NEW YORK — Major League Baseball agreed to pay minor leaguers $185 million to settle a federal lawsuit alleging violations of minimum wage laws, a case that progressed through the courts for eight years without reaching a trial.
An early estimate is that perhaps 23,000 players could share the money with an average payment of $5,000 to $5,500, according to a filing by Brian Kriegler, the players’ damages expert. More precise totals will not be calculated until notice is given to eligible players.
The deal, announced May 10, was filed Friday with the U.S. District Court in San Francisco. Chief Magistrate Judge Joseph C. Spero must approve the settlement, a step that usually is routine in this type of case.
“This settlement is a monumental step for minor league players toward a fair and just compensation system,” Garrett Broshuis, the players’ lead lawyer and a former minor league pitcher, said in a statement. “I’ve seen first-hand the financial struggle players face while earning poverty-level wages – or no wages at all – in pursuit of their major league dream.”
If approved, $120,197,300 will be split among the players, $55.5 million will go the the players’ lawyers and up to $5.5 million will cover reimbursement costs of the suit.
Also, $450,000 will be for the costs of administering the settlement, $637,000 will go to incentive awards for the player representatives in the suit, $400,000 for a contingency fund and $2,315,000 for a payment under the California Private Attorney General Act, which allows penalties for violating state labor code.
MLB told the court that it did not oppose approval of the settlement.
“We are only in the second year of a major overhaul of the 100-year-old player development system and have made great strides to improve the quality of life for minor league players,” MLB said in a statement. “We are proud that minor league players already receive significant benefits, including free housing, quality health care, multiple meals per day, college tuition assistance for those who wish to continue their education and over $450 million in annual signing bonuses for first-year players.”
“We are pleased we were able to come to a mutually agreeable resolution but are unable to comment on the details until the agreement is formally approved by the court.”
As part of the proposed settlement, MLB agreed to rescind any prohibitions against teams paying wages to minor league players outside of the season.
“‘MLB will also issue a memorandum to the clubs advising the clubs that they must compensate minor league players in compliance with wage-and-hour laws in effect in Arizona and Florida during spring training, extended spring training, instructional leagues, and the championship season in those states, including any minimum wage laws that apply,” the proposed settlement said.
The suit was filed in 2014 by first baseman/outfielder Aaron Senne, a 10th-round pick of the Marlins in 2009 who retired in 2013, and two other retired players who had been lower-round selections: Kansas City infielder Michael Liberto and San Francisco pitcher Oliver Odle. They claimed violations of the federal Fair Labor Standards Act and state minimum wage and overtime requirements for a work week they estimated at 50 to 60 hours.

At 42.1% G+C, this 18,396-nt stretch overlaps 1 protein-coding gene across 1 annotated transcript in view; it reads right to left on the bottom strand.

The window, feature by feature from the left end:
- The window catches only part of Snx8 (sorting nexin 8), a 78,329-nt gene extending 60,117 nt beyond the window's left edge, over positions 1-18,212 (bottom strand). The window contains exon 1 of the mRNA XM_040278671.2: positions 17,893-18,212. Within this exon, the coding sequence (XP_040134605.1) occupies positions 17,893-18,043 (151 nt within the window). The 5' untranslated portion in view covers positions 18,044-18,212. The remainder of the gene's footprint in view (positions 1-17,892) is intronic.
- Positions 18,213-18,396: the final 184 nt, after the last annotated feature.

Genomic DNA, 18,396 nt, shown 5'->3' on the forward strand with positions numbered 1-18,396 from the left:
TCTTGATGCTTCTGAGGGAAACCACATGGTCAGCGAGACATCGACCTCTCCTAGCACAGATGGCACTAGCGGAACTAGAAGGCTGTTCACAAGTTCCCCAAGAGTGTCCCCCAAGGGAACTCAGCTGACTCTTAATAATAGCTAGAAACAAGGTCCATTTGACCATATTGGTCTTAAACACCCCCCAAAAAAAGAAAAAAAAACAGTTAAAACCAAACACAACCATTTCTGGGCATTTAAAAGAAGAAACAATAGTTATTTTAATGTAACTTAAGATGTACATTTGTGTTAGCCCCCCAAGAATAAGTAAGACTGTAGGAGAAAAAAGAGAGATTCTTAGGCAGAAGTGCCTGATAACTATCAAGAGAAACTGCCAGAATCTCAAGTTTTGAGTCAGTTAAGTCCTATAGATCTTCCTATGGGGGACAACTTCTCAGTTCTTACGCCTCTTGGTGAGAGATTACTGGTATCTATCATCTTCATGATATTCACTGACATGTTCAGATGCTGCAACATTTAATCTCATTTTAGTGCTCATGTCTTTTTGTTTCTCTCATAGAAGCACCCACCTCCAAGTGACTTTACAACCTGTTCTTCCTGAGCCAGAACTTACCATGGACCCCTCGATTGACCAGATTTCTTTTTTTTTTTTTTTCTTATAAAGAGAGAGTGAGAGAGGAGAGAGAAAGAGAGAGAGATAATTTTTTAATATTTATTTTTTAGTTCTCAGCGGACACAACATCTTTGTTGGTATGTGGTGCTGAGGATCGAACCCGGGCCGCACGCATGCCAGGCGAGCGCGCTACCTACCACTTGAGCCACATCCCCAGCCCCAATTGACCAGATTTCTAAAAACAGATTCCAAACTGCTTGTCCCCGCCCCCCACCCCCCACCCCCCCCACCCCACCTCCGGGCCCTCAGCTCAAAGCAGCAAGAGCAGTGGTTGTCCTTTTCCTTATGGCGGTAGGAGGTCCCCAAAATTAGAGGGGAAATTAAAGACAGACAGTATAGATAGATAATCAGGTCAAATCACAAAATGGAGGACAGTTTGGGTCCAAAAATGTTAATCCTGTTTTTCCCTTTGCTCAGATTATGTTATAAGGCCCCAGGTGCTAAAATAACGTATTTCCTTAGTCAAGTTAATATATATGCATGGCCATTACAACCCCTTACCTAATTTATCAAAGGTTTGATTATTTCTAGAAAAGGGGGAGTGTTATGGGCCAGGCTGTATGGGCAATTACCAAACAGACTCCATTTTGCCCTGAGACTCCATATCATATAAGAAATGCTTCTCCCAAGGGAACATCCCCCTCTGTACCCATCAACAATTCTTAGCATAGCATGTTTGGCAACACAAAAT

Spero wrote in a pretrial ruling in March that minor leaguers are year-round employees who work during training time and found MLB violated Arizona’s state minimum wage law and was liable for triple damages. Spero also ruled MLB did not comply with California wage statement requirements, awarding $1,882,650 in penalties.
He said minor leaguers should be paid for travel time to road games in the California League and to practice in Arizona and Florida.
“For decades, Major League Baseball’s 30 team owners have openly conspired to underpay minor league baseball players,” Advocates for Minor Leaguers executive director Harry Marino said in a statement. “Players are required to provide between six and nine months of free labor each year. Today’s settlement announcement is an acknowledgment of, and an important first step toward remedying, that injustice.”
Advocates for Minor Leaguers has pressed Congress to investigate treatment of minor leaguers and to further limit baseball’s antitrust exemption. Congress passed a law in March 2018 stripping players of the protection of federal minimum wage law.
In 2017, the players suing were defined as those with minor league contracts who played in the California League for at least seven straight days starting on Feb. 7, 2010, or Feb. 7, 2011, depending on state or federal claims; those who participated in spring training, extended spring training instructional leagues in Arizona starting Feb. 7, 2011; and those who participated in spring training, extended spring training instructional leagues in Florida starting Feb. 7, 2009.
The settlement explained how the legal fees were determined.
“A fee award of 30% of the common fund is reasonable given the risk class counsel took in bringing this novel wage-and-hour case, the effort they put into litigating the case for eight years through a lengthy appeal and until the eve of trial, and the excellent result achieved,” the settlement said.